An insight into the artist’s creative process, the lasting impact of her multicultural background – and why she must visit her studio alone<br />

An insight into the artist’s creative process, the lasting impact of her multicultural background – and why she must visit her studio alone

Galiciadis started making art as a child
Athene’s father drew a lot, and she liked to withdraw to her room as a young girl to draw and indulge in her own thoughts. Her school years at the Liceo Artistico in Zurich were very formative because they offered a good technical training in drawing, geometrical drawing, painting, and sculpture. This experience played a decisive role in her decision to study art at the Zurich University of the Arts and the Ecole cantonale d’ Arts in Lausanne – where her ambition to make her living as an artist was realised. 

Her multicultural background plays a major role in her work
With Greek ancestors, a Hungarian mother, and a childhood spent in Switzerland – multiple cultural influences are at play in Athene’s work. In addition to Hungarian and German, Athene also speaks English, French and Italian. The different languages and cultures that she has been exposed to have shaped her perception and creative output.  Longer periods spent living in New Zealand, Greece, and Mexico (her mother has lived in Mexico for more than 20 years) has strengthened her mastery of languages, and broadened her horizons aesthetically.

Her works begin with a visual idea
Athene collects books, quotations, samples, and her own photographs of patterns across architecture, art, design and nature. The idea for a new work is always visual, and immediately linked to the choice of medium, canvas, ceramics or other medias, which then develops further during the realization process. She draws an initial pattern in paint on the raw canvas. The mistakes or overlaps and displacements of the patterns that arise during the painting process remain uncorrected as witnesses to the progressive development of the picture.

Athene Galiciadis
Portrait of Athene Galiciadis
Studio view

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Sources of inspiration
Lyobov Popova and Sophie Taeuber – Arp have shaped Athene’s practice. They also used a range of materials, including canvas and textiles, to create two- and three-dimensional works. Another source of inspiration is Emma Kunz’s drawing method and formal language.

Vladimir Tatlin’s Tower and the Spiral has influenced her style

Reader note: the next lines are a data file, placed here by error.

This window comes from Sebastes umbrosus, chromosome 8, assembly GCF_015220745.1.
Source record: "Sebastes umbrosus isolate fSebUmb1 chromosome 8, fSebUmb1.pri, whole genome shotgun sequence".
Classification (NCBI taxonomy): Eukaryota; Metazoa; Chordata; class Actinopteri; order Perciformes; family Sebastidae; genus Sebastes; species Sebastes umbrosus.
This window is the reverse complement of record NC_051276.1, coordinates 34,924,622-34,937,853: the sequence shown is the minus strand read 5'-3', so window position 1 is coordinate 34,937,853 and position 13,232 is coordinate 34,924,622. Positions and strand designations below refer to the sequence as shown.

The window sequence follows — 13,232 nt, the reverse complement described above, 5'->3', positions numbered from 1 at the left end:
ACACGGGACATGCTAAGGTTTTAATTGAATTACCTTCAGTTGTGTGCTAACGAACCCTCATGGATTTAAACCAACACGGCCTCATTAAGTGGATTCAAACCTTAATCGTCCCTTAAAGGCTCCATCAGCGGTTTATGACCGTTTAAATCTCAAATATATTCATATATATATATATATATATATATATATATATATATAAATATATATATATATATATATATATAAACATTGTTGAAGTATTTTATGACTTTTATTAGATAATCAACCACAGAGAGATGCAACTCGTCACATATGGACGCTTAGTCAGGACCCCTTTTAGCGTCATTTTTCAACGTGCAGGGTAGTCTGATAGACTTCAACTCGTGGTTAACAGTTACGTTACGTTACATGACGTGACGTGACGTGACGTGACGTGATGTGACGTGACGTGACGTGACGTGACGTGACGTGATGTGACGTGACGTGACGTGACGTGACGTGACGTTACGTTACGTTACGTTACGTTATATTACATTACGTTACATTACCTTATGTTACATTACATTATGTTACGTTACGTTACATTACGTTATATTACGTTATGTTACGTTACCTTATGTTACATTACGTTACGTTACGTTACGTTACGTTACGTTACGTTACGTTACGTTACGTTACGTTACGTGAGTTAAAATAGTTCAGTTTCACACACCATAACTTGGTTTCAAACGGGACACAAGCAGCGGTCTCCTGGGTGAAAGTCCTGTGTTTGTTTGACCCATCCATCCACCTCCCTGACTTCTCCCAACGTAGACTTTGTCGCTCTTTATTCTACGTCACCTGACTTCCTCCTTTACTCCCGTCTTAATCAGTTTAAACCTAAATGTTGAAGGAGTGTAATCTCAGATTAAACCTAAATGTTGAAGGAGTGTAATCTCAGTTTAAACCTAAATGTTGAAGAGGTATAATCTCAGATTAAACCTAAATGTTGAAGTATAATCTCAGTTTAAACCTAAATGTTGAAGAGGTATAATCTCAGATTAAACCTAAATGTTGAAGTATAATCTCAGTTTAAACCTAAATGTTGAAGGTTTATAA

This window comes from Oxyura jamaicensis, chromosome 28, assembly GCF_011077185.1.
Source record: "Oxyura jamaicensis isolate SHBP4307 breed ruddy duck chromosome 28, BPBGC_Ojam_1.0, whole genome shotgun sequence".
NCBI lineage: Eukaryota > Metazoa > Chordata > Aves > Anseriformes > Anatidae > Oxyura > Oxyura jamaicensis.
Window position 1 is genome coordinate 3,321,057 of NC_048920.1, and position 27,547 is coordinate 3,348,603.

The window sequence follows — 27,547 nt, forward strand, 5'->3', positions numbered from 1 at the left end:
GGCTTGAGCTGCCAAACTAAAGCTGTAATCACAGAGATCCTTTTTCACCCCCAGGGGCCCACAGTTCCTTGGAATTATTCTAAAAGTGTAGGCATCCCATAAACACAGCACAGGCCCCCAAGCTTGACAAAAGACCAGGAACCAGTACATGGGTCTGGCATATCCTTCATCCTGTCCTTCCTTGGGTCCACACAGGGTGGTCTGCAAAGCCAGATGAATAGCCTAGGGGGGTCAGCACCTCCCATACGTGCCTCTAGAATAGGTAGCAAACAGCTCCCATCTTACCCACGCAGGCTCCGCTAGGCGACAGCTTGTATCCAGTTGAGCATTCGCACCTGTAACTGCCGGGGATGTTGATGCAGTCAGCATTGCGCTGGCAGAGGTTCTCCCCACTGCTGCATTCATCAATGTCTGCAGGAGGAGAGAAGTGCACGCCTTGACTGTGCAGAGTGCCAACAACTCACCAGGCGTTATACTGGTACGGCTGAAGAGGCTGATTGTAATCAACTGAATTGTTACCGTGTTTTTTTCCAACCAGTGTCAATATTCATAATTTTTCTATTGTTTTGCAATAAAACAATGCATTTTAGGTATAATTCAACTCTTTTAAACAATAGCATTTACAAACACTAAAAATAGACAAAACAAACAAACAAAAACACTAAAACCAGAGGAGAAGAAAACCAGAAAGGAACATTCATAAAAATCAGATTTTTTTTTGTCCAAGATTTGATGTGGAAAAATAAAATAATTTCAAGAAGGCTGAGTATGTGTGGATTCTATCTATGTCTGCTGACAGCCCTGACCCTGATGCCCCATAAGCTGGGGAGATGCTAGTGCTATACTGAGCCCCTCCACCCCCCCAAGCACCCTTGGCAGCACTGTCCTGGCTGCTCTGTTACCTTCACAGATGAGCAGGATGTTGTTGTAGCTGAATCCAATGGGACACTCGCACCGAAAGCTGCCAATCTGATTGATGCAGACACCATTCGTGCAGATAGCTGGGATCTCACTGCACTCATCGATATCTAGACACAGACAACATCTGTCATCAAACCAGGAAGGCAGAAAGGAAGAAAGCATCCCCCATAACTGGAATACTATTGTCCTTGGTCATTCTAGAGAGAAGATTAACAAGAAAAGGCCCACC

Like Vladimir Tatlin’s design for his tower, which was never realised, the spiral pattern holds special meaning for the artist as an ever evolving symbol of distance and return. It is the visual manifestation of her ideas – which continually develop when translated into reality. 

She works alone in her studio
After a nomadic life, the artist settled down in Zurich where she started a family eight years ago. Her daily visit to the studio offers her a chance to withdraw from the outside world, providing guaranteed shelter and freedom to create her work.

She applies several layers of diluted paint to her works
Galiciadis chooses to dilute colours, and apply them in layers. She applies acrylic and oil paint at a later stage in the creative process to create radiance – giving the colours more saturation and depth

Studio view

Galiciadis speaks five languages, and shifting between them shapes her outlook
For the artist, switching from one language to another is similar to the process of moving from an idea to executing a work of art. Just as language does not achieve complete congruence when translated, the realisation of an art piece is not completely identical with the original idea.

Athene means more to her than just a name
The artist identifies strongly with her name, which raises the idea of the relationship between a name and person, between a model and destiny.
In Greek mythology, Athena is the goddess of wisdom, strategy, battle, arts and crafts, and manual labour. She is usually depicted with a helmet and spear. 

She believes ‘art is hard work’
Galiciadis says making art requires discipline and perseverance, a lot of mental energy, and in her case – physical strength too. 

Sketch of a pattern
Pattern transfered to canvas

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